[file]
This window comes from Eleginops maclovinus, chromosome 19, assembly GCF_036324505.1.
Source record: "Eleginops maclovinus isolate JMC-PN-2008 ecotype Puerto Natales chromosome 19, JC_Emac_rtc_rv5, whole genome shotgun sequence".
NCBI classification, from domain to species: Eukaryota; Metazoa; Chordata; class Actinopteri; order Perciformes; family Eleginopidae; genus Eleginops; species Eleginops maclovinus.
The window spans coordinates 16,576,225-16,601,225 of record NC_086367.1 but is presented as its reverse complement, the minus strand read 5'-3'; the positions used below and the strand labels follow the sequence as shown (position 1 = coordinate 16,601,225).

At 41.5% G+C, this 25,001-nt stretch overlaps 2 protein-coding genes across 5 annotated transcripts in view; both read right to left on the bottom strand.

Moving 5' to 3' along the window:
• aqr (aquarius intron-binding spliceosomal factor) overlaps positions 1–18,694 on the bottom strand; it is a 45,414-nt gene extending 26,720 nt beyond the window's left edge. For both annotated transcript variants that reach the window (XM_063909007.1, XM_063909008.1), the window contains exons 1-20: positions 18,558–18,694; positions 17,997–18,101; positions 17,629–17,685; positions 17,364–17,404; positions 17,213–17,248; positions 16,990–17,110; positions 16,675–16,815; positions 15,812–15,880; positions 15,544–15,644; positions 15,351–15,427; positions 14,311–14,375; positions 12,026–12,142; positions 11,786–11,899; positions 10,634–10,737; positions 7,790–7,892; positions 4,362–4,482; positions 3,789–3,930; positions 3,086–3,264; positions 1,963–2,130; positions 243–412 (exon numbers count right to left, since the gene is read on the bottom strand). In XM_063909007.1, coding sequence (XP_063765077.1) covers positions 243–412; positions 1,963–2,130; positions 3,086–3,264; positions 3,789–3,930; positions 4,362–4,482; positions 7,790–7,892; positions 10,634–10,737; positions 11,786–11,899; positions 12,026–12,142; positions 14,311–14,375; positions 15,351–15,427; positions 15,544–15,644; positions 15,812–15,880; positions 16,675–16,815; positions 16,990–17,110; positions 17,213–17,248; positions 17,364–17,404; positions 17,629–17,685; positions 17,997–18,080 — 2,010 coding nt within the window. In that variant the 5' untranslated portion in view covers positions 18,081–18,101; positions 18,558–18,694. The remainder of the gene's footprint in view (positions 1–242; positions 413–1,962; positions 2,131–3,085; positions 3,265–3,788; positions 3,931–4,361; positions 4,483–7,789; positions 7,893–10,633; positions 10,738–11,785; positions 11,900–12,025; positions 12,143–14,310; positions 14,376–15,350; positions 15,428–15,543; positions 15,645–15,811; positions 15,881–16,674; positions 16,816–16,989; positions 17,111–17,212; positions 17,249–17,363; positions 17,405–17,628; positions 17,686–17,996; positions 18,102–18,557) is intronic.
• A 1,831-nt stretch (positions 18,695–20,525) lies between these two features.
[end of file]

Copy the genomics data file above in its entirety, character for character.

This window comes from Eleginops maclovinus, chromosome 19, assembly GCF_036324505.1.
Source record: "Eleginops maclovinus isolate JMC-PN-2008 ecotype Puerto Natales chromosome 19, JC_Emac_rtc_rv5, whole genome shotgun sequence".
NCBI classification, from domain to species: Eukaryota; Metazoa; Chordata; class Actinopteri; order Perciformes; family Eleginopidae; genus Eleginops; species Eleginops maclovinus.
The window spans coordinates 16,576,225-16,601,225 of record NC_086367.1 but is presented as its reverse complement, the minus strand read 5'-3'; the positions used below and the strand labels follow the sequence as shown (position 1 = coordinate 16,601,225).

At 41.5% G+C, this 25,001-nt stretch overlaps 2 protein-coding genes across 5 annotated transcripts in view; both read right to left on the bottom strand.

Moving 5' to 3' along the window:
• aqr (aquarius intron-binding spliceosomal factor) overlaps positions 1–18,694 on the bottom strand; it is a 45,414-nt gene extending 26,720 nt beyond the window's left edge. For both annotated transcript variants that reach the window (XM_063909007.1, XM_063909008.1), the window contains exons 1-20: positions 18,558–18,694; positions 17,997–18,101; positions 17,629–17,685; positions 17,364–17,404; positions 17,213–17,248; positions 16,990–17,110; positions 16,675–16,815; positions 15,812–15,880; positions 15,544–15,644; positions 15,351–15,427; positions 14,311–14,375; positions 12,026–12,142; positions 11,786–11,899; positions 10,634–10,737; positions 7,790–7,892; positions 4,362–4,482; positions 3,789–3,930; positions 3,086–3,264; positions 1,963–2,130; positions 243–412 (exon numbers count right to left, since the gene is read on the bottom strand). In XM_063909007.1, coding sequence (XP_063765077.1) covers positions 243–412; positions 1,963–2,130; positions 3,086–3,264; positions 3,789–3,930; positions 4,362–4,482; positions 7,790–7,892; positions 10,634–10,737; positions 11,786–11,899; positions 12,026–12,142; positions 14,311–14,375; positions 15,351–15,427; positions 15,544–15,644; positions 15,812–15,880; positions 16,675–16,815; positions 16,990–17,110; positions 17,213–17,248; positions 17,364–17,404; positions 17,629–17,685; positions 17,997–18,080 — 2,010 coding nt within the window. In that variant the 5' untranslated portion in view covers positions 18,081–18,101; positions 18,558–18,694. The remainder of the gene's footprint in view (positions 1–242; positions 413–1,962; positions 2,131–3,085; positions 3,265–3,788; positions 3,931–4,361; positions 4,483–7,789; positions 7,893–10,633; positions 10,738–11,785; positions 11,900–12,025; positions 12,143–14,310; positions 14,376–15,350; positions 15,428–15,543; positions 15,645–15,811; positions 15,881–16,674; positions 16,816–16,989; positions 17,111–17,212; positions 17,249–17,363; positions 17,405–17,628; positions 17,686–17,996; positions 18,102–18,557) is intronic.
• A 1,831-nt stretch (positions 18,695–20,525) lies between these two features.